Without dangling a plumb bob and finding the true center below the steering knuckle I am not sure how there would be a way to get decent accuracy.
Hopefully someone can answer that. It is probably simple and I just can't figure it out
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Old 11-18-04, 10:54 AM
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Originally Posted by Scalliwag
As far as setting up a index for degrees that is a trickier breed.
Caster/camber gauges are $75 ish and readily available; they just mount to the spindle. Without some sort of slip plate though you have to constantly roll and bounce the car to be certain the suspension isn't bound by the tire's friction against the floor. You also need to have the weight of the car on the tires so that doesn't leave much room under an FD. That's why I plan to build pads with adjustable feet to place under the plates. That will raise the car some for me while also allowing me to level all four corners.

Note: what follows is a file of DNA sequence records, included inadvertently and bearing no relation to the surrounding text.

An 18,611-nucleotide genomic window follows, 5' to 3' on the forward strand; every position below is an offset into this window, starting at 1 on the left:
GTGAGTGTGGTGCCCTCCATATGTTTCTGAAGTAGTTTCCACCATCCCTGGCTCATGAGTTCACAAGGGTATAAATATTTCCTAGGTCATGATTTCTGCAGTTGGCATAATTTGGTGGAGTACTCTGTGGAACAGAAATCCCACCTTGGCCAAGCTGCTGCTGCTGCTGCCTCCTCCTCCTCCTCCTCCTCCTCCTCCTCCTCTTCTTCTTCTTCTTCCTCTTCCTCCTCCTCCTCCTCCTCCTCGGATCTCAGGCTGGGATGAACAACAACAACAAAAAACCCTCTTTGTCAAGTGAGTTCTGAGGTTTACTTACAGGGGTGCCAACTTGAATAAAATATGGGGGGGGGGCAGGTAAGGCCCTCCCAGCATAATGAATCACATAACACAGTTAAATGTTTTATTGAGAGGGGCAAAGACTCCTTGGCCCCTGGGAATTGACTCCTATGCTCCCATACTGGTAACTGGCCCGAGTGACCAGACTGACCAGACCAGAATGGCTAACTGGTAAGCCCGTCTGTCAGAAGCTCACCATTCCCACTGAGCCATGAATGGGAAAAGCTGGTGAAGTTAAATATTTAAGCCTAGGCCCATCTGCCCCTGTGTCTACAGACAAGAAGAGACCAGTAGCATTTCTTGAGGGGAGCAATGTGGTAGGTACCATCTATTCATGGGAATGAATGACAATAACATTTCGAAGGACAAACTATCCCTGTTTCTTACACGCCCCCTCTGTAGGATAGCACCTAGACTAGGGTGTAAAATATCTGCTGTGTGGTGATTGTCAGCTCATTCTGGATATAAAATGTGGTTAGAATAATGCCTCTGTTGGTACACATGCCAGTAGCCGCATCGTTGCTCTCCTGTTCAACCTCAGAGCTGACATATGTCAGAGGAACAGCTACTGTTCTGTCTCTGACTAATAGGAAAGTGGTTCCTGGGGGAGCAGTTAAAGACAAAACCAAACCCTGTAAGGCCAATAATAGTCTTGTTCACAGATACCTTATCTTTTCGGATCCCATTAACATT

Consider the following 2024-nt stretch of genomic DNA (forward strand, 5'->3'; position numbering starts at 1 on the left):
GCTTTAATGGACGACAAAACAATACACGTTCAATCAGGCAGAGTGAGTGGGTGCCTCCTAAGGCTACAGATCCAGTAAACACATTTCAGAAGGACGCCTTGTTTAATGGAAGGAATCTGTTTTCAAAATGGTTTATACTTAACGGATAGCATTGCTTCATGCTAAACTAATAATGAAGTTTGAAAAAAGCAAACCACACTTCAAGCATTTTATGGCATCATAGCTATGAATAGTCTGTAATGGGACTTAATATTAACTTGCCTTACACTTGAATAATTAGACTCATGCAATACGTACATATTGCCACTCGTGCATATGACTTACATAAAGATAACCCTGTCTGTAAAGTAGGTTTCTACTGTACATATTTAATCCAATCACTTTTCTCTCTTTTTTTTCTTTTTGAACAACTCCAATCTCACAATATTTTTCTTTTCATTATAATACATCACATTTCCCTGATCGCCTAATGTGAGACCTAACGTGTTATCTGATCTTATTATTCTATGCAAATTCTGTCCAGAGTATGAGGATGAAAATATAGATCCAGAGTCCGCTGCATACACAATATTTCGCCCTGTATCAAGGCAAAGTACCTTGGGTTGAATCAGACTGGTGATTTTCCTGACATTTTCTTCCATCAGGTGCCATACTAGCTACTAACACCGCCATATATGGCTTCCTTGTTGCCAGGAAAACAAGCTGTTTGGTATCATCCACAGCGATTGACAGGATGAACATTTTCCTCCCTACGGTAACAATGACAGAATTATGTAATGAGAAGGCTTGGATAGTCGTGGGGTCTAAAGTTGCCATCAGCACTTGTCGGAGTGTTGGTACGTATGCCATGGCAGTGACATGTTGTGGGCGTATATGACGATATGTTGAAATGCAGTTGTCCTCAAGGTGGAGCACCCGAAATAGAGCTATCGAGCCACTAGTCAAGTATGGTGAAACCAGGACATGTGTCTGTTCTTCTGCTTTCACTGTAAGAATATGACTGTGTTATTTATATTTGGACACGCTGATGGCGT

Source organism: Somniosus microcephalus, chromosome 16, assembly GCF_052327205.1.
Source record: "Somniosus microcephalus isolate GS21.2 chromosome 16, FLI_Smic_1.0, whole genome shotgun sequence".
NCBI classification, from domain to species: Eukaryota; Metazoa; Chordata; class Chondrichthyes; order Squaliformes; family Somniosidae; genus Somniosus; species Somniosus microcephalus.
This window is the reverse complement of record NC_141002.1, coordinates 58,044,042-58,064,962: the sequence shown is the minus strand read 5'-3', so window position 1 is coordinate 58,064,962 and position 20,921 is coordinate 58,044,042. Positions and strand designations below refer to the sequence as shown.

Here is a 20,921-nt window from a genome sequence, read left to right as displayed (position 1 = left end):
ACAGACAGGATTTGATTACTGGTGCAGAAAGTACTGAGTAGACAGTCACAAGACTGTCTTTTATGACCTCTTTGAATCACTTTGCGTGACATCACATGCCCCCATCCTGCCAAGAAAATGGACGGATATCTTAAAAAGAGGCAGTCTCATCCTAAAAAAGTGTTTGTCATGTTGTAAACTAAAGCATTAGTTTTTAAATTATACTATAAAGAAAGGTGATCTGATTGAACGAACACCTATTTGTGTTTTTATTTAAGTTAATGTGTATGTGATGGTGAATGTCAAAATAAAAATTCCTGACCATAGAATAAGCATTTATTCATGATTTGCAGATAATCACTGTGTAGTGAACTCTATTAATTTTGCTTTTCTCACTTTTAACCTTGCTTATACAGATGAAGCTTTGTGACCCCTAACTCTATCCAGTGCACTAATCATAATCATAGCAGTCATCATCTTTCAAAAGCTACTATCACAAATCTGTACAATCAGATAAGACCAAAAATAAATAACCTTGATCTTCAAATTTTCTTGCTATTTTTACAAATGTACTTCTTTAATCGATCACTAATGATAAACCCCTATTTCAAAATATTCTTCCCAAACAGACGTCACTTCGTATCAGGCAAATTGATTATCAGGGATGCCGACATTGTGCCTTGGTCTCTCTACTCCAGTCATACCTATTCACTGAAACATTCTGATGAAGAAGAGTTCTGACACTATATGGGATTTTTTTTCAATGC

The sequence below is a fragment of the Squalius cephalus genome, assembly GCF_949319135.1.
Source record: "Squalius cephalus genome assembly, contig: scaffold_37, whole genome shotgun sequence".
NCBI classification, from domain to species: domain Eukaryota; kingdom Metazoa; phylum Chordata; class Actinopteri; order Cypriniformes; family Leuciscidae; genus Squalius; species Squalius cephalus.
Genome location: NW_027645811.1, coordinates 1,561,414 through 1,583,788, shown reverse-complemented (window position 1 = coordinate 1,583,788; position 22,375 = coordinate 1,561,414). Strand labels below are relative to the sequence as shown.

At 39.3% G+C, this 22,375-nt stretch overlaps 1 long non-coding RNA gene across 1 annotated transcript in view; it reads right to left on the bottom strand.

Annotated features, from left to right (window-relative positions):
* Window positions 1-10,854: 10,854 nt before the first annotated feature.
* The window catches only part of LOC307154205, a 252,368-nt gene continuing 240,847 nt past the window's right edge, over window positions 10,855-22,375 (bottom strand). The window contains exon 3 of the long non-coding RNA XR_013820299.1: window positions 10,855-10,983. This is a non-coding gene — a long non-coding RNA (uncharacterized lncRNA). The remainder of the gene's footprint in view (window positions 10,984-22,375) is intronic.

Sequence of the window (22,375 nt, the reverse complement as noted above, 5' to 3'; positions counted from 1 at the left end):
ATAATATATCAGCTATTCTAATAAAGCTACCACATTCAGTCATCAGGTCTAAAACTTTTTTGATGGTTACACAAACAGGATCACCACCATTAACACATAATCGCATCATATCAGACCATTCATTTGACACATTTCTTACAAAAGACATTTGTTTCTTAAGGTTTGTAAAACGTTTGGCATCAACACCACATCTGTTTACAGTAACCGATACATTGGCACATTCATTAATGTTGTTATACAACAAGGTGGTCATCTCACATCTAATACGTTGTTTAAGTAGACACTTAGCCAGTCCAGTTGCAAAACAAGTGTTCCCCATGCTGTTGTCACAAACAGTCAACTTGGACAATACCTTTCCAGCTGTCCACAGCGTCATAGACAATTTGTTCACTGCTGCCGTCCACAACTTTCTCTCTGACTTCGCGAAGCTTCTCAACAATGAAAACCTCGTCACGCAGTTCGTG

I thought of the transfer bearings long ago but the ones I find at McMaster-Carr are very expensive for the kind of load capacity you'd need. You know a source for cheap ones?
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Old 11-18-04, 11:30 AM
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Gilmore Kramer have some that should work for $7.82 each. It is part number LPBT-1CS. They have 1" diameter main ***** and have a 75lb each rating. But I can assure you that four per side could handle the load.
Here is their link http://www.gilmorekramer.com//more_i..._mounted.shtml
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Old 11-18-04, 11:46 AM
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Originally Posted by Scalliwag